Cinema 66 Drive-In

6066 NE Grand Boulevard,
Oklahoma City, OK 73111

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Additional Info

Previously operated by: Gulf States Theaters

Previous Names: N. Eastern 66 Drive-In, N.E. Route 66 Drive-In

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Cinema 66 Drive-In

The N. Eastern 66 Drive-In was opened August 4, 1950 with Coleen Gray in “Father is a Bachelor” and “The Palomino”. It was operated by R. Lewis Barton from 1951 and was renamed N.E. Route 66 Drive-In and finally Cinema 66 Drive-In. It had a capacity for 600 cars. It was closed on May 31, 1968.

Contributed by Lost Memory

Recent comments (view all 11 comments)

Mike Rogers
Mike Rogers on June 24, 2011 at 2:12 pm

Wonder in the late fifties if it under went a name change.Have a N.Eastern Drive-in parking 600 cars in that city?

whorton on July 14, 2012 at 7:39 am

From the AIDA database:

Cinema “66” Also known as “NE 66”

Location originally listed as 5801 N. Eastern (Aerial photos from 1970 show the entrance to have been off of Grand Blvd.)

Capacity: About 600

Opening date: Friday Aug 6, 1950

Opening Billing: Father is a Bachelor with Coleen Gray, and The Palomino

Closing date: Did not reopen for the 68 season. Built by: Leo Thomas and sold to R.L. Barton about 1964.

The remnants of this theater may still be seen (at least the ticket box office) from Grand Blvd. between Eastern and 63rd. Aerial photos show the entrance to be in the 5800 block and the area is very overgrown with lots of poison ivy. The theater was located in a unique section of town which was not very fashionable. The city has evolved except for a small area around where the drive-in was located. Some of the peripheral lot lights are still present in the densely packed wooded area. They hang as if they eternally doomed to guard the long since dead drive in.

A long forgotten memo from Louis Spagna (General manager of Greater Oklahoma City Amusements to R. Lewis Barton dated March 10, 1971 reads:

As you know, the Cinema 66, which is included in the operating agreement with Gulf States theaters, has been virtually abandoned and its condition has deteriorated terribly.

We have been approached recently by an operator of adult motion pictures and have received an offer to lease this particular providing it can be released from the operating agreement with Gulf States Theaters.

We believe the policy Gulf States has adopted for the 66 is a serious violation of the operating agreement. It is also apparent that they do not intend to reopen this theater; therefore, it would appear to be in everyone’s best interest if Gulf States were to restore the theater to its prior condition and release it from the operating agreement.

Wesley Horton AIDA

jwmovies on September 19, 2012 at 5:21 pm

Approx. address for this drive-in was 6066 NE Grand Blvd.

rivest266 on August 21, 2018 at 1:38 pm

This opened on August 6th, 1950. Grand opening ad in the photo section.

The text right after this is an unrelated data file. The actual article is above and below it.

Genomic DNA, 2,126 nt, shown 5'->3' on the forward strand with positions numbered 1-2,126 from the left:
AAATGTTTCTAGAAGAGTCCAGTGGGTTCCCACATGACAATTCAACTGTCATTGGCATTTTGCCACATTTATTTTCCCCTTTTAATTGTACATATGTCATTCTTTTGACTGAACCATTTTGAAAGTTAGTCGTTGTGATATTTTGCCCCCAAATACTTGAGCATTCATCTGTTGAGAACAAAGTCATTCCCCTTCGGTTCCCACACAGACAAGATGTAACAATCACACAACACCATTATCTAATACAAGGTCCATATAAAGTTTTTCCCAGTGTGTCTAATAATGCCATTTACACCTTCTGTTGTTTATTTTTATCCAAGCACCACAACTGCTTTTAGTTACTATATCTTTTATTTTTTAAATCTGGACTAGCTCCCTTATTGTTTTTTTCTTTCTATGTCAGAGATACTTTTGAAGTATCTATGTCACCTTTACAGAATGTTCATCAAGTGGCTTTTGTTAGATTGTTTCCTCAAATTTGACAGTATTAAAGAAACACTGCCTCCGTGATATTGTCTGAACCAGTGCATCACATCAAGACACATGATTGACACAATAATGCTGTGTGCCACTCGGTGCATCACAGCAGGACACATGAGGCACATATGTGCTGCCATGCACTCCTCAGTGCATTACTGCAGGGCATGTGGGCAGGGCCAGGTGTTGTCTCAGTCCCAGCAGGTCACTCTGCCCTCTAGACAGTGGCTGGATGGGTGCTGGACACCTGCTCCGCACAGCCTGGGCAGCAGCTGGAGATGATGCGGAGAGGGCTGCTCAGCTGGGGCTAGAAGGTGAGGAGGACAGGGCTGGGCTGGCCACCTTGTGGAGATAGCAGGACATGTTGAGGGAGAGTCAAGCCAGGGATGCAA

MichaelKilgore on May 20, 2019 at 2:02 pm

From the Aug. 7, 1954 Motion Picture Herald: “NE ‘66’ drive-in theatre, Oklahoma City, has installed a giant screen for CinemaScope pictures.”

MichaelKilgore on July 17, 2019 at 7:13 am

The NE 66 changed to simply 66 (not Route 66) in 1962, then to the Cinema 66 in 1964. It was still active in May 1968, but the Barton chain was sold in June 1968 to Ferris Enterprises, which immediately closed the Cinema 66. Its final ad was May 31, 1968. The following week, the ad said “Closed for remodeling. Watch for re-opening later this summer!”

MichaelKilgore on October 8, 2021 at 9:10 pm

I just noticed a weird little detail in the Motion Picture Almanac listings for this place, besides the face that it called it just the “N. Eastern Drive-In” without the 66. From its first appearance in the 1951-52 edition, its owner was always listed as R. L. Barton. The Barton Theatres circuit list entry also included the “N. E. 66 Drive-In” beginning with the 1955 edition.

From the Daily Oklahoman’s perspective, the drive-in’s changed from “The new N. Eastern ‘66’” independent ad through the 1952 season to “NE ‘66’” within the Barton Theatres ad in 1953.

On the other hand, Lydia May Thomas’s obit mentioned that she and husband Leo Herbert built and operated the drive-in and the adjacent bowling center, which was announced in 1958. Leo’s obit said that the couple operated the drive-in “for eleven years.” That would line up with when its name changed to just 66.

So maybe the Thomases ran the NE 66 for Barton for several years starting in 1953?

MichaelKilgore on October 11, 2021 at 6:02 pm

The Thomases built the N'Eastern 66, I think, and they managed the place for years, but I also think they must have sold or leased it to the Barton theater chain very early on.

Motion Picture Herald, March 10, 1951: “Three of the Barton Drive-In Theatres were formally opened March 1. They are the Air Line drive-in, N. Eastern 66 drive-in, and Barton’s 77 drive-in.”

MichaelKilgore on January 13, 2022 at 6:08 pm

Wesley Horton is right again. The N'Eastern opened on the first Friday in August 1950. He only mistyped the number - it was August 4, 1950.

The N'Eastern ad the day before said it would open on Friday. And then…

N'Eastern Drive-In grand opening (earlier)N'Eastern Drive-In grand opening (earlier) 04 Aug 1950, Fri The Daily Oklahoman (Oklahoma City, Oklahoma)

Confusing for the future researcher, the N'Eastern ran the same ad on Saturday, Aug. 5. From Aug. 6 through at least the 20th, its ad said it was “Open Tonite”; one of those is in the photo section.

Kenmore on May 28, 2023 at 11:39 am

A 1969 aerial shows the drive-in intact, but by 1975 the screen had been torn down. By 1981, the projection booth/concession stand was gone.

Today, it is an overgrown field with remnants of the projection booth/concession stand and the foundation of the screen remaining.

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